In Pakistan, education has been divided into three different standards: public institutes, private institutes, and madrassas. In most public institutes the standard of the education is not satisfactory. It is low. The syllabus is old and often contains wrong history, which in turn promotes hatred. While in most private schools the education is modern and the standard is much better than that of government schools, their expenses are out of reach of the middle class. As for the madrassas, they attract those students who belong to poor families and cannot bear huge schooling expenses. These are the places where shelter, food, and daily expenses are borne by funders, many of whom have dubious or harmful intentions, such as Saudi Arabian funders, actively promoting sectarian violence inside the Pakistan. These madrassas are involved in creating extremists and fanatics, some of whom are used as suicide bombers.

On the other hand, many children in Pakistan are forced into bonded labor. According to International Program on the Elimination of Child Labor (IPEC), 3.8 million children in the age group of 5-14 years are working in Pakistan out of the 40 million Pakistani children in this age group. The future of our youth is being ground in the mill of standards.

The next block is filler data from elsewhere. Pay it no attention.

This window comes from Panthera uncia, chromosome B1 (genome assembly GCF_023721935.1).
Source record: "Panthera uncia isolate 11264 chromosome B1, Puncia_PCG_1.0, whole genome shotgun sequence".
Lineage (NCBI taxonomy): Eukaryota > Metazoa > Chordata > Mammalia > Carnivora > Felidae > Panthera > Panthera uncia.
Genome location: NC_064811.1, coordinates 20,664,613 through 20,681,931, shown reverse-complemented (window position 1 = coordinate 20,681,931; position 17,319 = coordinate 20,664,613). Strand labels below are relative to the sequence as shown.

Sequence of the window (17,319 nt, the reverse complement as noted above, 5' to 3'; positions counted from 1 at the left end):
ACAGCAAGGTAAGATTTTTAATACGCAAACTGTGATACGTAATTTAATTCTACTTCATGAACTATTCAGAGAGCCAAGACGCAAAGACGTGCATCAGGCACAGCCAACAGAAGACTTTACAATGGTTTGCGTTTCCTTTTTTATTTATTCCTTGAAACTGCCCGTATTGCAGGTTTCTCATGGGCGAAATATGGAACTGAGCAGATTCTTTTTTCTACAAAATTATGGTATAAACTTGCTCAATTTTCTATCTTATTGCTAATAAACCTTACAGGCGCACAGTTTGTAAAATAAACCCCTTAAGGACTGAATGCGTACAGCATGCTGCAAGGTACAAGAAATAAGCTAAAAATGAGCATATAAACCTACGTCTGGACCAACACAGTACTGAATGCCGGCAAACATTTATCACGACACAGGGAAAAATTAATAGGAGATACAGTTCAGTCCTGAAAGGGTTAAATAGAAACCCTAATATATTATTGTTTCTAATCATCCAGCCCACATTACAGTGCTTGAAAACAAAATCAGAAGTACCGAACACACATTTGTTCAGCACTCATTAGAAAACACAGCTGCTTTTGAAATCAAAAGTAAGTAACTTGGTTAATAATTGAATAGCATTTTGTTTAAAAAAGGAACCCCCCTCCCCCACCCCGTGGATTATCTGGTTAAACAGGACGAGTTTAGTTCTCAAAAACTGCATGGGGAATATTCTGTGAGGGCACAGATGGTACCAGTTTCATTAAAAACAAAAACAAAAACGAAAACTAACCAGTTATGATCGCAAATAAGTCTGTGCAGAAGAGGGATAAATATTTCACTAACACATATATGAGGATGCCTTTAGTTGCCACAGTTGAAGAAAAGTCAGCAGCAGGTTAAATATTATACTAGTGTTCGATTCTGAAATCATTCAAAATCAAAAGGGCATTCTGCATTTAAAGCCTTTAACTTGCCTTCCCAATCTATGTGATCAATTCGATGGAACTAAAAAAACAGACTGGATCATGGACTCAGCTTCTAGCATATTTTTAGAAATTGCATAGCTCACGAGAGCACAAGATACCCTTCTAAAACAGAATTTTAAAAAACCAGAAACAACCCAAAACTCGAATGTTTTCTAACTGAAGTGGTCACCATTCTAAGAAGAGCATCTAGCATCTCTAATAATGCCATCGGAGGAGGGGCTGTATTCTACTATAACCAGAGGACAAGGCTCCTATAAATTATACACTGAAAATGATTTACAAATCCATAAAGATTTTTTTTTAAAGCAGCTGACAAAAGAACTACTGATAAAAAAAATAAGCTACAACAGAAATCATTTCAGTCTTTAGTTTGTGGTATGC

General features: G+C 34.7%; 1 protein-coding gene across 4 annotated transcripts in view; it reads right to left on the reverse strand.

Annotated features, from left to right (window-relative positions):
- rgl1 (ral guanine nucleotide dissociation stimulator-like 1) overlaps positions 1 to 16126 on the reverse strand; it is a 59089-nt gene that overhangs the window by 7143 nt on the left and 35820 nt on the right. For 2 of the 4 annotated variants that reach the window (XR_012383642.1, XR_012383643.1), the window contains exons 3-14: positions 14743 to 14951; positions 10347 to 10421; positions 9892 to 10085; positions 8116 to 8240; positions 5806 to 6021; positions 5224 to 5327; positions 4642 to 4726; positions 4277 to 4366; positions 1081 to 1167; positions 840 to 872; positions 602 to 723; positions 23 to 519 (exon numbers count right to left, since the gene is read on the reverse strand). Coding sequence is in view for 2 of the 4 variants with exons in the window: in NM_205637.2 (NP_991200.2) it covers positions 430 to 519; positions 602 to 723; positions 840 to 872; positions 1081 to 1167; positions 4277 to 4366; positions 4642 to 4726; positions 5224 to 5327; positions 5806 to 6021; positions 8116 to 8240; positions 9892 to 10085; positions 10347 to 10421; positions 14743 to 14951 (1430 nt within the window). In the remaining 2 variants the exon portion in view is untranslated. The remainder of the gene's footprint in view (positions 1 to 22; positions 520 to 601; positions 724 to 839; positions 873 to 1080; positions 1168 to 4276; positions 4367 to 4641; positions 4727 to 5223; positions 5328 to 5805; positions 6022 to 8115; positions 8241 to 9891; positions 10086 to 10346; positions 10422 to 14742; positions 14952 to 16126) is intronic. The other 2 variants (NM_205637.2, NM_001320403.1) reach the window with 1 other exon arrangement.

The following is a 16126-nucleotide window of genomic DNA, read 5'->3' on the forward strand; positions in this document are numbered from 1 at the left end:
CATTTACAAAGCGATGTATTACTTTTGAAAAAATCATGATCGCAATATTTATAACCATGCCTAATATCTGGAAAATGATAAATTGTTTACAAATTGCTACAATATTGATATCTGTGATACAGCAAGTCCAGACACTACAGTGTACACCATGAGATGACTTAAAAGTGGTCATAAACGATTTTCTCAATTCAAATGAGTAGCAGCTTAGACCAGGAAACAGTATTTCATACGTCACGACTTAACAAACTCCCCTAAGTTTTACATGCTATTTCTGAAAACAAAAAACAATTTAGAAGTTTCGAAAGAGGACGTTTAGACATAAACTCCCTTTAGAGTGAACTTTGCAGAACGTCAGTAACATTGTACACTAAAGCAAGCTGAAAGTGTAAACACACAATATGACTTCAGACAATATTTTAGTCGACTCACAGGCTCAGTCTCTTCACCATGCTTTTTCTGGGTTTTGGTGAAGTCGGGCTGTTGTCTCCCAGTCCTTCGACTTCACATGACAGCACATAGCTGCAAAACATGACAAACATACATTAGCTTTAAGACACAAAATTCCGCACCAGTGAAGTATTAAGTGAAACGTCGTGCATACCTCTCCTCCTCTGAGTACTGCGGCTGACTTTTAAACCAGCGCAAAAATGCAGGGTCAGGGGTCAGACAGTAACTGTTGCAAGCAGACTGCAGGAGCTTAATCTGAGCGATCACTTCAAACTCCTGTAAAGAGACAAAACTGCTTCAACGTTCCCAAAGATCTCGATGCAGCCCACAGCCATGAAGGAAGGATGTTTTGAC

A large number of youth are being deprived from the right to an adequate standard of living. A majority of families are living below the poverty line. They have no access to their basic needs. They do not have sufficient food to eat or enough clothes to save them from the extreme elements. No health facilities cater to them. Due to unemployment and illiteracy, the youth are becoming habituated in narcotics and crime. Due to insufficient food, they become the prey of malnutrition. They have no shelter to live they spend their lives on the footpaths. Their civil rights are not protected.

Youth belonging to other religions are discriminated on the basis of religion. Youth living beyond the boundaries of the accepted standards of life are discriminated on the basis of race, gender, and disabilities. No development has led to less employment opportunities. This whole game of poverty, unemployment, and illiteracy has led them to illegal activities. Militants and politicians are the ones who take advantage of this poverty and helplessness.